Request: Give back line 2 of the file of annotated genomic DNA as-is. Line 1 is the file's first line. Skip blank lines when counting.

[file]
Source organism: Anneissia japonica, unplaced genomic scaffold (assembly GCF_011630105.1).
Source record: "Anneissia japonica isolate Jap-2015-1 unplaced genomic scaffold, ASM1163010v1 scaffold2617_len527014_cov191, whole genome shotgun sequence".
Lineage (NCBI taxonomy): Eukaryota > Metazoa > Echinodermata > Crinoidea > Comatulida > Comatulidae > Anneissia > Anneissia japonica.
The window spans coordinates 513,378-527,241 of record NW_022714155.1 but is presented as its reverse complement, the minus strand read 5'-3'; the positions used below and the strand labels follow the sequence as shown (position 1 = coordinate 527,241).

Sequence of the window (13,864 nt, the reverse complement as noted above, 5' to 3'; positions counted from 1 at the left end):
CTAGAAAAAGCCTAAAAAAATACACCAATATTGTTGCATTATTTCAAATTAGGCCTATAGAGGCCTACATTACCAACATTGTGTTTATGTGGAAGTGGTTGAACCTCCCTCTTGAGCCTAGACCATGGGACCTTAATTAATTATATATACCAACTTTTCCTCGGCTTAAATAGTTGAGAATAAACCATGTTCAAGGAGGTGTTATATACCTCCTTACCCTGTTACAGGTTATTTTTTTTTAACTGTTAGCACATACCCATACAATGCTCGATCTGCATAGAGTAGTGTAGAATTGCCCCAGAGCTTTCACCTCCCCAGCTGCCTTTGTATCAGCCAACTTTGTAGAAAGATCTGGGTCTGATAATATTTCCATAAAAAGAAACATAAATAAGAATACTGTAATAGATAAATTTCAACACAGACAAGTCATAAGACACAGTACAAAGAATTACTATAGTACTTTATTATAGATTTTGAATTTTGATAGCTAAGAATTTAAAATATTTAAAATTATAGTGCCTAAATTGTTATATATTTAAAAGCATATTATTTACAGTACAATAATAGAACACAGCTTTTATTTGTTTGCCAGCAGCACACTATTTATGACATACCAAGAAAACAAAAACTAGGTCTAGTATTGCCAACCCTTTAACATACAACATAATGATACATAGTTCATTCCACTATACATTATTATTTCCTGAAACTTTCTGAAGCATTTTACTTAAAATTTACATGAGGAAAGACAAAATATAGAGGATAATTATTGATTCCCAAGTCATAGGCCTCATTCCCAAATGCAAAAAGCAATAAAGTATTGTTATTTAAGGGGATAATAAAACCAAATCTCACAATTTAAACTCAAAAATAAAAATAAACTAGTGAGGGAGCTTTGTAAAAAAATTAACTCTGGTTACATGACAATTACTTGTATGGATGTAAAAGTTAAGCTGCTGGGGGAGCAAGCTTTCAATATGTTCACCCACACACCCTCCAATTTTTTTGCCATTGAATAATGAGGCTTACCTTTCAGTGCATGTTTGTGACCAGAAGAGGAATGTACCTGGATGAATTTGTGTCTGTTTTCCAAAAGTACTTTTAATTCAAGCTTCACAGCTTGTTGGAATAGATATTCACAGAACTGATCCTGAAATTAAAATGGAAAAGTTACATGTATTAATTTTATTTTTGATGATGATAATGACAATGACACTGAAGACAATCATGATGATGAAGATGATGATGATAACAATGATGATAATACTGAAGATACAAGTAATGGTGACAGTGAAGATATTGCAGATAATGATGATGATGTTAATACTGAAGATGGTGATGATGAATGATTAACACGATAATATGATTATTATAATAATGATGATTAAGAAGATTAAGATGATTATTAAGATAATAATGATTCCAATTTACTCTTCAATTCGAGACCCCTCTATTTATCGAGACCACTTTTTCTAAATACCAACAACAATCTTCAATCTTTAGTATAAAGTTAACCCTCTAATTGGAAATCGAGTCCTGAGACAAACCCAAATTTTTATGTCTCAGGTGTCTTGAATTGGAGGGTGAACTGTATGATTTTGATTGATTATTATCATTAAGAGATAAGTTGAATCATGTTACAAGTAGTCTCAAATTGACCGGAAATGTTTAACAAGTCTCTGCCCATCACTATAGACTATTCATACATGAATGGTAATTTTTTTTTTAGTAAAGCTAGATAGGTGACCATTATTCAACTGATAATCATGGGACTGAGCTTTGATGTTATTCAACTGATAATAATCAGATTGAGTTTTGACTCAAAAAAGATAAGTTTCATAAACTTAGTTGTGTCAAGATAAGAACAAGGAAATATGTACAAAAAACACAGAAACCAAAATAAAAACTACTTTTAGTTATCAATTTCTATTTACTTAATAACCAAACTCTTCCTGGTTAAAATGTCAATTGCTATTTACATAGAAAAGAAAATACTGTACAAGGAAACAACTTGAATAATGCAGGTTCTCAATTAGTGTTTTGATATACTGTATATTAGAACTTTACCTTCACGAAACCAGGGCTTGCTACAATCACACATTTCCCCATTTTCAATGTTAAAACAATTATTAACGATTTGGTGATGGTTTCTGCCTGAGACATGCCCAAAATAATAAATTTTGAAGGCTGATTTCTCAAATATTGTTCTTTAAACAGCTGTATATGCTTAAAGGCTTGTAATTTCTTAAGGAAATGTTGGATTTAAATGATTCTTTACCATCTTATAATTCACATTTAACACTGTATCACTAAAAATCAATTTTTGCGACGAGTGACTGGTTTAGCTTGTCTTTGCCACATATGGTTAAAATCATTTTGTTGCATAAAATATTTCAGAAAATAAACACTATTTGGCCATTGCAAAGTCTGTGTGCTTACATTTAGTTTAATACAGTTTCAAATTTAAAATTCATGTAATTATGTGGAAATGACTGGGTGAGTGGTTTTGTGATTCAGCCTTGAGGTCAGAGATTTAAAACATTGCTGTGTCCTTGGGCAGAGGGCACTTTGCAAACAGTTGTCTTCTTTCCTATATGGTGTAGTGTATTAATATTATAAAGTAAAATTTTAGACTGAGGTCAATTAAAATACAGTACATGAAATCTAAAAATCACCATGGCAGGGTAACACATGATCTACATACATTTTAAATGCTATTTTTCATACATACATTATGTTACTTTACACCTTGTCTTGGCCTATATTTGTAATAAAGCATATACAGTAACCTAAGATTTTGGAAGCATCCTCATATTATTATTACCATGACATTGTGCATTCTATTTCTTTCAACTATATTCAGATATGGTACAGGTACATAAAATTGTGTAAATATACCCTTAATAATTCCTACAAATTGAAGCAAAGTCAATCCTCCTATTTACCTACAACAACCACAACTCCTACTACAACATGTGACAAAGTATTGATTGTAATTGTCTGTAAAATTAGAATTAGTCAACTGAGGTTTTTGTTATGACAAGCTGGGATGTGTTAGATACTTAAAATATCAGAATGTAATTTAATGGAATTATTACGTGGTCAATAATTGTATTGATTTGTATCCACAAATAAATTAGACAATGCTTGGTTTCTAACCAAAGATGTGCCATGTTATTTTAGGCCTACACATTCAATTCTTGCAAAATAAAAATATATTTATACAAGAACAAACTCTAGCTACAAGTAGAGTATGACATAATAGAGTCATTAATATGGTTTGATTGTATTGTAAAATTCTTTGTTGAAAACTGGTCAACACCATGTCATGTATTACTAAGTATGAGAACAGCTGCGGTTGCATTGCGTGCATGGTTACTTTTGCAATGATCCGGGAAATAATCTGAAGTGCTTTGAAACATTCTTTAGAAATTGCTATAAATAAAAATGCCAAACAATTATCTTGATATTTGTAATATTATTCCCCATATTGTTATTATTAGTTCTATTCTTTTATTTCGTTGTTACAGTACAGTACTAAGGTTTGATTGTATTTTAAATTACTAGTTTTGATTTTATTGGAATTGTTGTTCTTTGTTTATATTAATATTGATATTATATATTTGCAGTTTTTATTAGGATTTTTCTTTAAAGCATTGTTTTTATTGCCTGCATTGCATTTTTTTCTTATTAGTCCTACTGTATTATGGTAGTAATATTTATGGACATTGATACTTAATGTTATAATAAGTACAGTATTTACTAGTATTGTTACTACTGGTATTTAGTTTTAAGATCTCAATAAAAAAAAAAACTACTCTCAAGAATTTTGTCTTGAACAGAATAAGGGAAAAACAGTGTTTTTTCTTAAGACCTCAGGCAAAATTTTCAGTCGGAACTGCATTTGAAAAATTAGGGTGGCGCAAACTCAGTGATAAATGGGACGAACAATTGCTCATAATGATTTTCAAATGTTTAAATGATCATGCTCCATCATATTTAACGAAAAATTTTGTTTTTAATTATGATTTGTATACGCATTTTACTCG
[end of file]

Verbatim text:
Source record: "Anneissia japonica isolate Jap-2015-1 unplaced genomic scaffold, ASM1163010v1 scaffold2617_len527014_cov191, whole genome shotgun sequence".